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What Is Return on Equity (ROE) and Why Is It Important?

As a real estate investor, you’ll likely run into numerous terms, acronyms, and formulas aiming to convey an investment’s potential profitability and viability. One of the acronyms and formulas you’re likely to run into is “return on equity.” What is return on equity (often abbreviated to ROE)? Glad you asked! Here’s everything you need to know about this term, including why it’s essential to know about return on equity in real estate deals.

What Is Return on Equity?

The short answer is that return on equity is a simple formula that aims to measure the financial performance of a business. The formula is simply:

Return on Equity = Net Income divided by Shareholder’s Equity * 100%

So, as a simple example, consider a company with $1 million worth of shareholder’s equity and earns $100,000 in net income. The return on equity would be 10% in this case ($100k / $1 million = 0.1 * 100% = 10%).

As you can see, return on equity is a straightforward formula that is relatively easy to calculate! You can compute it for almost any investment, whether that’s owning a stock or investing in a real estate syndication.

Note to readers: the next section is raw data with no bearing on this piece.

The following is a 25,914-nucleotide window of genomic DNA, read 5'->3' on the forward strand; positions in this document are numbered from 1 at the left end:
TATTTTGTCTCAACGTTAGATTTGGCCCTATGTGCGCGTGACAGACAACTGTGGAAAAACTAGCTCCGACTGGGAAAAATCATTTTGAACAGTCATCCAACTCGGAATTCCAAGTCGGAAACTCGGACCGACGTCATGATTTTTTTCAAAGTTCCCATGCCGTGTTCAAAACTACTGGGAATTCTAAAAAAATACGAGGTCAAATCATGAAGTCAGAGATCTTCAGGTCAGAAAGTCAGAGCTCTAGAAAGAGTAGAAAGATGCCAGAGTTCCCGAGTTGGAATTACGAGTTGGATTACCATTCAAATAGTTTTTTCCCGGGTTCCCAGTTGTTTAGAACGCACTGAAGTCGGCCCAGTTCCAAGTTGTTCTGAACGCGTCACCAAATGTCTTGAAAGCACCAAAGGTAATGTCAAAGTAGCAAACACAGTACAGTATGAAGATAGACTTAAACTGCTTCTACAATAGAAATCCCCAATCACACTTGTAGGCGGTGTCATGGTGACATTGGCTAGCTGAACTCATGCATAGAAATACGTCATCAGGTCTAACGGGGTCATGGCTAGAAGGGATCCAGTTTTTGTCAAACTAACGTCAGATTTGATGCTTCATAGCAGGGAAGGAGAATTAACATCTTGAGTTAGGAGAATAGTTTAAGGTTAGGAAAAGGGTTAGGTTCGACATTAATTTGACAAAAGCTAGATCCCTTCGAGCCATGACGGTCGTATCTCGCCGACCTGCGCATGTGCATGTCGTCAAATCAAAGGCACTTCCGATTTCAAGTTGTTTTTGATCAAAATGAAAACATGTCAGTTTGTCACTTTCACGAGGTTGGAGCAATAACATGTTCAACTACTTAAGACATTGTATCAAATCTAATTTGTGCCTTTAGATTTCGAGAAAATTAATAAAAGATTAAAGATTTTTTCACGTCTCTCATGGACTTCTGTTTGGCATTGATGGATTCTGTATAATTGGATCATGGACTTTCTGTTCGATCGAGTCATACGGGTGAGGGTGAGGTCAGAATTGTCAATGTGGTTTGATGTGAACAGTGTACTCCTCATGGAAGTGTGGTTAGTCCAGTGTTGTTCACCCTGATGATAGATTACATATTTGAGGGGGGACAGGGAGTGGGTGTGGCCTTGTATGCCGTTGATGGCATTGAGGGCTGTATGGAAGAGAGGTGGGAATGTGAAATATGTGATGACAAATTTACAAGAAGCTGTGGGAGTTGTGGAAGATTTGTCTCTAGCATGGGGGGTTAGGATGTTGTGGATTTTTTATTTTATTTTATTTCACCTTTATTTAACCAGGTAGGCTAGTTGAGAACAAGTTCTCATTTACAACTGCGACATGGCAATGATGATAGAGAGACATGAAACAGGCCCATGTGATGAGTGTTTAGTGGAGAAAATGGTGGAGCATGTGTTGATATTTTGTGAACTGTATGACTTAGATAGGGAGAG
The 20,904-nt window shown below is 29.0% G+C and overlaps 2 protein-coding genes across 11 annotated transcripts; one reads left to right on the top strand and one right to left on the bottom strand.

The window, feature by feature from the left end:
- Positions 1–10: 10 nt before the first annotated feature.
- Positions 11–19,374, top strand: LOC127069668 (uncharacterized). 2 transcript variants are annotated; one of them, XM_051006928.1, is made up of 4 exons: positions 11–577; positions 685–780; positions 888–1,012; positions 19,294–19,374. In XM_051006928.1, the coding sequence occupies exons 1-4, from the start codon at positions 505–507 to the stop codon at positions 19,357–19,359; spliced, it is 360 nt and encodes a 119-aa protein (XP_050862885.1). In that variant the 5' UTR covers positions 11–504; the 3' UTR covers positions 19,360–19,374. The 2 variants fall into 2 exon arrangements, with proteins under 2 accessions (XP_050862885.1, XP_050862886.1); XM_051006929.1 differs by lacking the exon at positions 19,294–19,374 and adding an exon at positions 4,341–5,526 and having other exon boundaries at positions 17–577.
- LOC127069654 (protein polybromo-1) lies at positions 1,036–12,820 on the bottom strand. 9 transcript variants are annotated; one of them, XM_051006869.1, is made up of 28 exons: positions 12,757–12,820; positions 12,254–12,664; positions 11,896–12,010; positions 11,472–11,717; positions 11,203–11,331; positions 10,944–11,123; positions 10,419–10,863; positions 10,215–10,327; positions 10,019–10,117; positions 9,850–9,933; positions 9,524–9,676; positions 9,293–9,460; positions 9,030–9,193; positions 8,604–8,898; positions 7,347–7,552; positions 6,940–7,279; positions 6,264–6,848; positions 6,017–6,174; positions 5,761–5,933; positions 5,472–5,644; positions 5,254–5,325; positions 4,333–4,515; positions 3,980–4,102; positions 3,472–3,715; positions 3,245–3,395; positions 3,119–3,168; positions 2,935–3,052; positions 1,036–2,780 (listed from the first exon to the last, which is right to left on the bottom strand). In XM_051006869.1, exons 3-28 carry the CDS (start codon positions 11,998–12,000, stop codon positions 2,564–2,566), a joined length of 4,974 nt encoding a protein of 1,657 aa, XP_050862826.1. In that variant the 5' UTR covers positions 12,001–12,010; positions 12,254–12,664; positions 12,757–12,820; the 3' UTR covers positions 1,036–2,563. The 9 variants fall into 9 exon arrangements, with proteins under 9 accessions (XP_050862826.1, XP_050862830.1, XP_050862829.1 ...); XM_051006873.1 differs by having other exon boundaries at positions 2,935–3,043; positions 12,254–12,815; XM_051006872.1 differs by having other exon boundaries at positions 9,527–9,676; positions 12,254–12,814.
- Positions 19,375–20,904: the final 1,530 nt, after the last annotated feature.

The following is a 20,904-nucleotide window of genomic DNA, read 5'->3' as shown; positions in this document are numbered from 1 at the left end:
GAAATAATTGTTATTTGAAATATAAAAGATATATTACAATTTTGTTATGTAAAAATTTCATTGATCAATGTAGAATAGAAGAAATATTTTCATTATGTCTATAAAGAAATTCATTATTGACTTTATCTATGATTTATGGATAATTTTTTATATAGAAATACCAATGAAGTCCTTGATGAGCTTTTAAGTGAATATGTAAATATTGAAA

How Do Real Estate Investors Use This Formula?

At first glance, return on equity seems like a useful metric to know. It gives you some sense of how much a company or investor earns relative to the overall investment. For example, a company worth $2 trillion like Microsoft, making $1 billion in net income (0.05% return on equity), is not particularly impressive. However, a company only worth $10 billion earning $1 billion (10% ROE) is much more impressive. Return on equity lets investors compare profitability to overall company size. Or, put another way, it’s a good metric to show how well a CEO can utilize a company’s assets and size to generate income.

To that extent, return on equity also helps investors pick investments. Consider two real estate syndications. One has a return on equity of 10%, while another has an ROE of 20%. Absent any red flags, the second investment is likely the better choice. It can utilize its investor’s capital better. The second building probably has significant income potential relative to the investment cost, or it has considerably less overhead and thus can keep costs down. Either way, the second investment, with a 20% ROE, is probably better run and will be more profitable.

Can Return on Equity Ever Be Misleading?

It’s usually the case that a higher return on equity indicates a better-run company. However, as with any metric, that’s not universally true.

If you encounter an ROE value that seems too good to be true, there are a few reasons why that might be the case. The two most common are inconsistent profits or the company has taken on excessive debt to boost profits.

For example, perhaps a company will invest in something for two years and, in the third year, it launches, creating an outsized ROE for that particular year, but that figure doesn’t account for the two years of losses beforehand. In that case, return on equity can be misleading.